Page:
You donâ€™t plan your retirement on the last day at work. You obviously think over it since the beginning of time, and invest in what you feel will suit you best. Mostly, it is a pension plan that one opts for. If you have opted one for your retirement, thatâ€™s great. And, if you havenâ€™t yet, then, you could perhaps take a cue from the following ten pointers about pension plans before taking a step.
How does a pension plan work?
The period from when you buy pension plan until you retire is known as the accumulation phase. During this time, you pay premiums that are suitably invested and be eligible for tax benefit under Sections 80C/80CCC. On retirement, you are allowed to withdraw 1/3rd of the accumulated corpus that is tax free. The remaining amount has to be utilised in buying an annuity plan, which becomes a source of your pension every month until you die. You get a pension with interest rate as per the charges applicable during that time and the money is also taxable.
You donâ€™t need to bother your head much about this plan. What is required of you is an on-time payment of premiums. This makes you spend judiciously.
You cannot avoid annuity plans
While you get 1/3rd of the sum upon retirement, the remaining amount is a compulsory investment that you have to make in an annuity plan. This becomes a hurdle as you cannot withdraw or invest in any other product that perhaps could offer you a better return and help you finish off your important tasks at home -- a marriage, or a new home, or even settling elsewhere. Being a long-term product, pension plans can become too tricky to handle.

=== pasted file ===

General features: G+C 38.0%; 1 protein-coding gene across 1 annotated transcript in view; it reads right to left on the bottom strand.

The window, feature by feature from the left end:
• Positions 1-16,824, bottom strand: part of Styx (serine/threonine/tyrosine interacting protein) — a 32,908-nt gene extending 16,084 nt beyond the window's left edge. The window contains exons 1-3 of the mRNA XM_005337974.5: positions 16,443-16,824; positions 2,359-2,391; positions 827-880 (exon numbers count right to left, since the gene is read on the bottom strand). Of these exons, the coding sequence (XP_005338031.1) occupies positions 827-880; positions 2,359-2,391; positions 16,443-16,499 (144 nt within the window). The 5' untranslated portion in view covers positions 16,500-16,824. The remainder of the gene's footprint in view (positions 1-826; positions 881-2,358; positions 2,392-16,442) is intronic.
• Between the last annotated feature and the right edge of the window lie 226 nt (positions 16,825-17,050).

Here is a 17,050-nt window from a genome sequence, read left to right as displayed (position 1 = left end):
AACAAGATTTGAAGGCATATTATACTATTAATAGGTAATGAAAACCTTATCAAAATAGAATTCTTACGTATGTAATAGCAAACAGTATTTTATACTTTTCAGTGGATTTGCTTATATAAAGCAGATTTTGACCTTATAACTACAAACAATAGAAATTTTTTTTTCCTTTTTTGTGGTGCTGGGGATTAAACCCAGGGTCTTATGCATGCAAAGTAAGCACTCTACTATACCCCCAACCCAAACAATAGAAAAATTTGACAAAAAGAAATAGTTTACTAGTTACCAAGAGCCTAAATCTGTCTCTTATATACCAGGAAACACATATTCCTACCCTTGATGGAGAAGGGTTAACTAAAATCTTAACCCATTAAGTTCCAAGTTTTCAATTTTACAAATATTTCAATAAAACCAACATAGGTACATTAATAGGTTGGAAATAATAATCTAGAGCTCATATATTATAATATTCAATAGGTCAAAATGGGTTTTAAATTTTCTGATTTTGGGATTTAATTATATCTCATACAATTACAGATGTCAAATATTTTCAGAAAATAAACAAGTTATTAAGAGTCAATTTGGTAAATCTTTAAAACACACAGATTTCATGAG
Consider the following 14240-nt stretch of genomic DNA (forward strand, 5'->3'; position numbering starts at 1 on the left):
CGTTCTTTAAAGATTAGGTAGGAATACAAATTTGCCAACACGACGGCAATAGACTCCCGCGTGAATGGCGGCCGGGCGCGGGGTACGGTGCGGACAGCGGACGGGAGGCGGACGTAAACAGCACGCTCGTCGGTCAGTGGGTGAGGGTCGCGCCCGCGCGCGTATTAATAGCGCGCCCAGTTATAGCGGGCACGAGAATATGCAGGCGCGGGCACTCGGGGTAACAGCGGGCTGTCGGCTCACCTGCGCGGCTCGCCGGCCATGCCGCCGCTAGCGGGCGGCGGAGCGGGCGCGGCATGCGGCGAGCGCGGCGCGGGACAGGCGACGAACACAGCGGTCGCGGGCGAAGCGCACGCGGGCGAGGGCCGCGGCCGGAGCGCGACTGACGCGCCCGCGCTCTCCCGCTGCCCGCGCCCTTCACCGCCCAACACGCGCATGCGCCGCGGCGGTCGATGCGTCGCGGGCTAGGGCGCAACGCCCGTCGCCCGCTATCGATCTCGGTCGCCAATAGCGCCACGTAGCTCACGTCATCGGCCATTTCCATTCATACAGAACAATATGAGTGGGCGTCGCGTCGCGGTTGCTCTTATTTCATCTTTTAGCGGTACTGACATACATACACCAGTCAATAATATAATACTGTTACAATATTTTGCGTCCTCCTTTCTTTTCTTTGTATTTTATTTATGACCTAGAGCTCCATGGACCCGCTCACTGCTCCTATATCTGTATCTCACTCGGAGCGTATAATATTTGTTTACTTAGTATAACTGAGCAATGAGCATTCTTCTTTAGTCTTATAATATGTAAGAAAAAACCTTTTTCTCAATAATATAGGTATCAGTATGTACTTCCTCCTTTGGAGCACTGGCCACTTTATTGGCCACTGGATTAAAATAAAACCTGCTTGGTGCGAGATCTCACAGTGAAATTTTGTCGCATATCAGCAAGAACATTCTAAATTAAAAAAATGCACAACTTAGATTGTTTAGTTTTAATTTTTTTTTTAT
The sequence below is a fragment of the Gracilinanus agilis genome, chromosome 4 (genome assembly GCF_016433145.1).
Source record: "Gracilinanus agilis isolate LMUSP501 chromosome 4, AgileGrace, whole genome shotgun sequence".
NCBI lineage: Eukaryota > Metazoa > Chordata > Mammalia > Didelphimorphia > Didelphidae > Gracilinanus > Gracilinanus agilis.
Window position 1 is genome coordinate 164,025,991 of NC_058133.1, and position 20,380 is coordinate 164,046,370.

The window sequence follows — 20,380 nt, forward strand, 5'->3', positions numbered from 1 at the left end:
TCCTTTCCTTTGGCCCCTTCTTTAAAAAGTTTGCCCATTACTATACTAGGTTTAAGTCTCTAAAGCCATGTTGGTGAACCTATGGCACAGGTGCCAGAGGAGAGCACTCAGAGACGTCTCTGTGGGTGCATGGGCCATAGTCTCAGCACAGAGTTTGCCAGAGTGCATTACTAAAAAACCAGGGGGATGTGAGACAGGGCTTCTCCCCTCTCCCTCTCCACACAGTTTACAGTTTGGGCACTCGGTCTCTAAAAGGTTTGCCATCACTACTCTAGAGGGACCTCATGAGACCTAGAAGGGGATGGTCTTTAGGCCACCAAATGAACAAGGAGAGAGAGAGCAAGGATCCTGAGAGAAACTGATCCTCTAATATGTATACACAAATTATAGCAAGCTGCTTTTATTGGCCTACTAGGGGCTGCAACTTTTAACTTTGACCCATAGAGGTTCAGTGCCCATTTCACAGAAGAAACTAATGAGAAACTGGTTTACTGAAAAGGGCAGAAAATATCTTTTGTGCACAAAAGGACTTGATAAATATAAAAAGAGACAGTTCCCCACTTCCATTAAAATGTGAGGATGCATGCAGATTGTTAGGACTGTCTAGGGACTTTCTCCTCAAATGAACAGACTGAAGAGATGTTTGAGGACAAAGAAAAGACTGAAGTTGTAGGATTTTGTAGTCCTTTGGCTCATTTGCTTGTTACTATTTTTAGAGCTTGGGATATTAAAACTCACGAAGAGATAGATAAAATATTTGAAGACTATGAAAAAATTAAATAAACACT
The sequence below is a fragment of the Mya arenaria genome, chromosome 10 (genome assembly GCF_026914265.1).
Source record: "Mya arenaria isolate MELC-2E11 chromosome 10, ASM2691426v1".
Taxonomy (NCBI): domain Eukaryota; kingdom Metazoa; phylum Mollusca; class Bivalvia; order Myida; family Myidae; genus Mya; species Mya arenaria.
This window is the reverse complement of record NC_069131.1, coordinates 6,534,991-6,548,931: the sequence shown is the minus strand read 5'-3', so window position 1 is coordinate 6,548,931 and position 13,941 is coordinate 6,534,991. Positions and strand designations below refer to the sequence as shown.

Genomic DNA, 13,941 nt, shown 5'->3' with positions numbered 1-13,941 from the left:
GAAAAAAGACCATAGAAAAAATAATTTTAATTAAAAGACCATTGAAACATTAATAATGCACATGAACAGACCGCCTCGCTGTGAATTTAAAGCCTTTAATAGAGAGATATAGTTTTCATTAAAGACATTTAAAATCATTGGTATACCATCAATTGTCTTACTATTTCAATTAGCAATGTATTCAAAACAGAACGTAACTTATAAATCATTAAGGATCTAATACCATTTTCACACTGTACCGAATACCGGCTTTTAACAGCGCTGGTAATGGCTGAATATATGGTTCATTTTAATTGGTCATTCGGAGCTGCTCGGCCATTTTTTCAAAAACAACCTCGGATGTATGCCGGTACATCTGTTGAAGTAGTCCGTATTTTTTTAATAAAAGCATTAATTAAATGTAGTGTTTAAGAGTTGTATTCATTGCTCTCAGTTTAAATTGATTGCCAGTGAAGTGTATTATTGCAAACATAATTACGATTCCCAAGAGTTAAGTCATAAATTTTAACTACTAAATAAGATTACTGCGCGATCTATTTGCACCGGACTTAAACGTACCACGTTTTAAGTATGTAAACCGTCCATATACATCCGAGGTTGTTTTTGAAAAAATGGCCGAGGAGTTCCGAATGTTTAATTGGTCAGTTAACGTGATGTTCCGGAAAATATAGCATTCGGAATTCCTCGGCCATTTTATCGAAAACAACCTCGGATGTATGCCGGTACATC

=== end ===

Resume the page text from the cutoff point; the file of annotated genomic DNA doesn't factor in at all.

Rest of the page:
Not quite tax free
As you can withdraw only 1/3rd of the amount in a pension plan as tax free, it falls short of the benefits that one gets when withdrawing from a PPF or Equity Fund as you get to withdraw the whole amount as tax-free. Moreover, the monthly pension is taxable so basically what you get in hand, might not be as big as what you imagined it to be.
Lack of flexibility
Since you are stuck with one fund alone for decades, the flexibility goes for a toss. Pension plans are long-term contracts and if you think of exiting unannounced -- that may not be possible at all..
Not a diverse plan either
In shares and mutual funds, you have the scope to diversify your investment but that is restricted when it comes to a pension plan as it does not have as large a portfolio. You end up investing in only one pension plan and thus you have very few plans to depend on. However, if you would have invested the same money in several mutual funds, your portfolio would have been diverse.
Better to have your own investment portfolio
Considering the limitations that come with a pension plan, it is wiser to invest or create own investment portfolio. Moreover, in terms of returns, all the varied plans will have similar returns vis-a-vis pension plans. You have the scope to withdraw the whole amount, invest in suitable places that will offer you monthly income with a corpus that remains as is.
From all the above pointers, it is advisable that you opt for plans that will have both the flexibility and taxation benefits. Pension plans might be easier to adhere to, but come with small bagages that can make you sulk at a time when you least want it. Choose what suits you best from HDFCLifeâ€™s CLick 2 Retirement Plans.
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"The thumb rule for retirement planning is - the earlier you start, the more you save. However, with age, your priorities change too. So, you need to factor in the cost of living in the present vis- a -vis future."
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